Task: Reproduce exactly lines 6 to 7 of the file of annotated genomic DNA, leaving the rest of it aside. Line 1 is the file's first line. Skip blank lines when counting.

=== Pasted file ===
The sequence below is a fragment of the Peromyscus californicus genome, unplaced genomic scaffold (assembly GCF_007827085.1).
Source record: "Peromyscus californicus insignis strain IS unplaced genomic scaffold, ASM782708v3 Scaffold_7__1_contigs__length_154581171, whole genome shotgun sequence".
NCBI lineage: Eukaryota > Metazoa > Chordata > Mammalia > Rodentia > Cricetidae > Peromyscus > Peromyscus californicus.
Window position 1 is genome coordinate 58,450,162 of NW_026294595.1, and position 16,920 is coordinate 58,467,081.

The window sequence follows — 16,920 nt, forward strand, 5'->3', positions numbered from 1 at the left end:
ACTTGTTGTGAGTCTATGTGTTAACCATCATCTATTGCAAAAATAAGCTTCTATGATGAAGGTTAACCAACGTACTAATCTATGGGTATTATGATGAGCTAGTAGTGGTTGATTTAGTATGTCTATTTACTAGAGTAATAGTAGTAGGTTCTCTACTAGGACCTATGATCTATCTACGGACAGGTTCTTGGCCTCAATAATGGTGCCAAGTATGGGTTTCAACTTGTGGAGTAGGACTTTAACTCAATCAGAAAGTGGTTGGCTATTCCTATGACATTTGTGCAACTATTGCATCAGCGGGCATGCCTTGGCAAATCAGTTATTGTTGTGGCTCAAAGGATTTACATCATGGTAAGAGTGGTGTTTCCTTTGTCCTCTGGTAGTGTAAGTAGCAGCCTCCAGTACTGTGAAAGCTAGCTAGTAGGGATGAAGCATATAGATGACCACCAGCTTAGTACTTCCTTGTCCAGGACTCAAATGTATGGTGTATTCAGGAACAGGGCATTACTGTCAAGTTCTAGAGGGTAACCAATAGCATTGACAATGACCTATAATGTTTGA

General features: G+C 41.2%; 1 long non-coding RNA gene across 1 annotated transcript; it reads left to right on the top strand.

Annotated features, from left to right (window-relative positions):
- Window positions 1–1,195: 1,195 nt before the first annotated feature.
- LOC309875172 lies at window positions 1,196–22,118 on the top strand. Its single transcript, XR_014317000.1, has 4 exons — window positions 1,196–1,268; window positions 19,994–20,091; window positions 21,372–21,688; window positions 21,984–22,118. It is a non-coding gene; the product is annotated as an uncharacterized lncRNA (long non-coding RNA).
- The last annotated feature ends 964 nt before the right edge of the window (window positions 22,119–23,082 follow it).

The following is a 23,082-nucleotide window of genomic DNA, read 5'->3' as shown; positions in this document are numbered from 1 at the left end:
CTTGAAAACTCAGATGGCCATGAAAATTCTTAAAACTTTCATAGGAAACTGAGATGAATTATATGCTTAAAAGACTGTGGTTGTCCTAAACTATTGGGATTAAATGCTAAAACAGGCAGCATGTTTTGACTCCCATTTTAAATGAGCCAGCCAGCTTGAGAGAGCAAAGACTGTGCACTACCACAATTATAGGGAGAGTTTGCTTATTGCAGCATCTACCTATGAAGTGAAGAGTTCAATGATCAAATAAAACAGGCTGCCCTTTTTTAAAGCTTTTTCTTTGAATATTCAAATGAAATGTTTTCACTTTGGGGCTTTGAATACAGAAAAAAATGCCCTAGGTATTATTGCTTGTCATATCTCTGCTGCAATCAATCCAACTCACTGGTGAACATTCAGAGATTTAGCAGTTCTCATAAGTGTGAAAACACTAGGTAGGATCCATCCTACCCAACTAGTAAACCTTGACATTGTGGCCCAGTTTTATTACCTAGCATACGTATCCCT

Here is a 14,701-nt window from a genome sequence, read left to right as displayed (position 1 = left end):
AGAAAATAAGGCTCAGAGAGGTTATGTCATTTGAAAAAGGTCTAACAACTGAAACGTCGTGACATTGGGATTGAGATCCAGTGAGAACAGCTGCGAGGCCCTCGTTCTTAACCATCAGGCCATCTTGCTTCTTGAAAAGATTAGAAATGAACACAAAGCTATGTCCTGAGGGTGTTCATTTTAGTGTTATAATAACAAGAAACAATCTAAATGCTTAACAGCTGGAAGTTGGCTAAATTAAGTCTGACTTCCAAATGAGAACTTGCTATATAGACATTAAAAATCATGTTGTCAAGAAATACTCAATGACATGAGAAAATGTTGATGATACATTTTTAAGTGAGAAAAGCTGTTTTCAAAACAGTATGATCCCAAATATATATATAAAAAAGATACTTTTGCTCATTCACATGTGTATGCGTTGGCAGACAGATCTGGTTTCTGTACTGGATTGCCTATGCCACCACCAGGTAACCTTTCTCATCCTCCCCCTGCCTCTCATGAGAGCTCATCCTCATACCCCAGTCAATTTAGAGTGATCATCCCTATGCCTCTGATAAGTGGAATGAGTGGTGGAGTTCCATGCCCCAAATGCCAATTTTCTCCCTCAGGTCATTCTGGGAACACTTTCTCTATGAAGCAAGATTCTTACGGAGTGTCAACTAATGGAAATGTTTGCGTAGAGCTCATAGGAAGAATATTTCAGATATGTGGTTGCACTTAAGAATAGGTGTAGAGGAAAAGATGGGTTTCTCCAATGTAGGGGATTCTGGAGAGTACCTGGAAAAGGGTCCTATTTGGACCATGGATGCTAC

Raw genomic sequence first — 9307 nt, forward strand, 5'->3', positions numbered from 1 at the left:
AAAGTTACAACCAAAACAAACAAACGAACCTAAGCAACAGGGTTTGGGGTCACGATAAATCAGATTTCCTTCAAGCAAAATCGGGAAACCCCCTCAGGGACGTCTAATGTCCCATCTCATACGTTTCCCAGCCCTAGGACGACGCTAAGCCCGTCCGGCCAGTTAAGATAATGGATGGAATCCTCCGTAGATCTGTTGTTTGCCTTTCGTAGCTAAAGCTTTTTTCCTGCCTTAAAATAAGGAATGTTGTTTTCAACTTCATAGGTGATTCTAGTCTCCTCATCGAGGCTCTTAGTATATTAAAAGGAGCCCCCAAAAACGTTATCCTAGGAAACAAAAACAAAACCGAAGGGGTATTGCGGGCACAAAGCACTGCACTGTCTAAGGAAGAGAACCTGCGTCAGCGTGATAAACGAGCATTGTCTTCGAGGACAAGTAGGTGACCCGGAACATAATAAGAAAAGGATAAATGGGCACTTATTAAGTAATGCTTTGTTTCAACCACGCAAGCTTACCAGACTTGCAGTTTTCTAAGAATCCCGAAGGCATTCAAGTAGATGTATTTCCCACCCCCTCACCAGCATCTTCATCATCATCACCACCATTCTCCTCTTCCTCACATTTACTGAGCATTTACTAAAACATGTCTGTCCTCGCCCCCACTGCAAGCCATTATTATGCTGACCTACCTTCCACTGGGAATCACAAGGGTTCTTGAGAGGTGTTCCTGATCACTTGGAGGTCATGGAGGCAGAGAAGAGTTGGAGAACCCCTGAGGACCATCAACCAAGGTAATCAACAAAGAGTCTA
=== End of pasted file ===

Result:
ACTTGTTGTGAGTCTATGTGTTAACCATCATCTATTGCAAAAATAAGCTTCTATGATGAAGGTTAACCAACGTACTAATCTATGGGTATTATGATGAGCTAGTAGTGGTTGATTTAGTATGTCTATTTACTAGAGTAATAGTAGTAGGTTCTCTACTAGGACCTATGATCTATCTACGGACAGGTTCTTGGCCTCAATAATGGTGCCAAGTATGGGTTTCAACTTGTGGAGTAGGACTTTAACTCAATCAGAAAGTGGTTGGCTATTCCTATGACATTTGTGCAACTATTGCATCAGCGGGCATGCCTTGGCAAATCAGTTATTGTTGTGGCTCAAAGGATTTACATCATGGTAAGAGTGGTGTTTCCTTTGTCCTCTGGTAGTGTAAGTAGCAGCCTCCAGTACTGTGAAAGCTAGCTAGTAGGGATGAAGCATATAGATGACCACCAGCTTAGTACTTCCTTGTCCAGGACTCAAATGTATGGTGTATTCAGGAACAGGGCATTACTGTCAAGTTCTAGAGGGTAACCAATAGCATTGACAATGACCTATAATGTTTGA

General features: G+C 41.2%; 1 long non-coding RNA gene across 1 annotated transcript; it reads left to right on the top strand.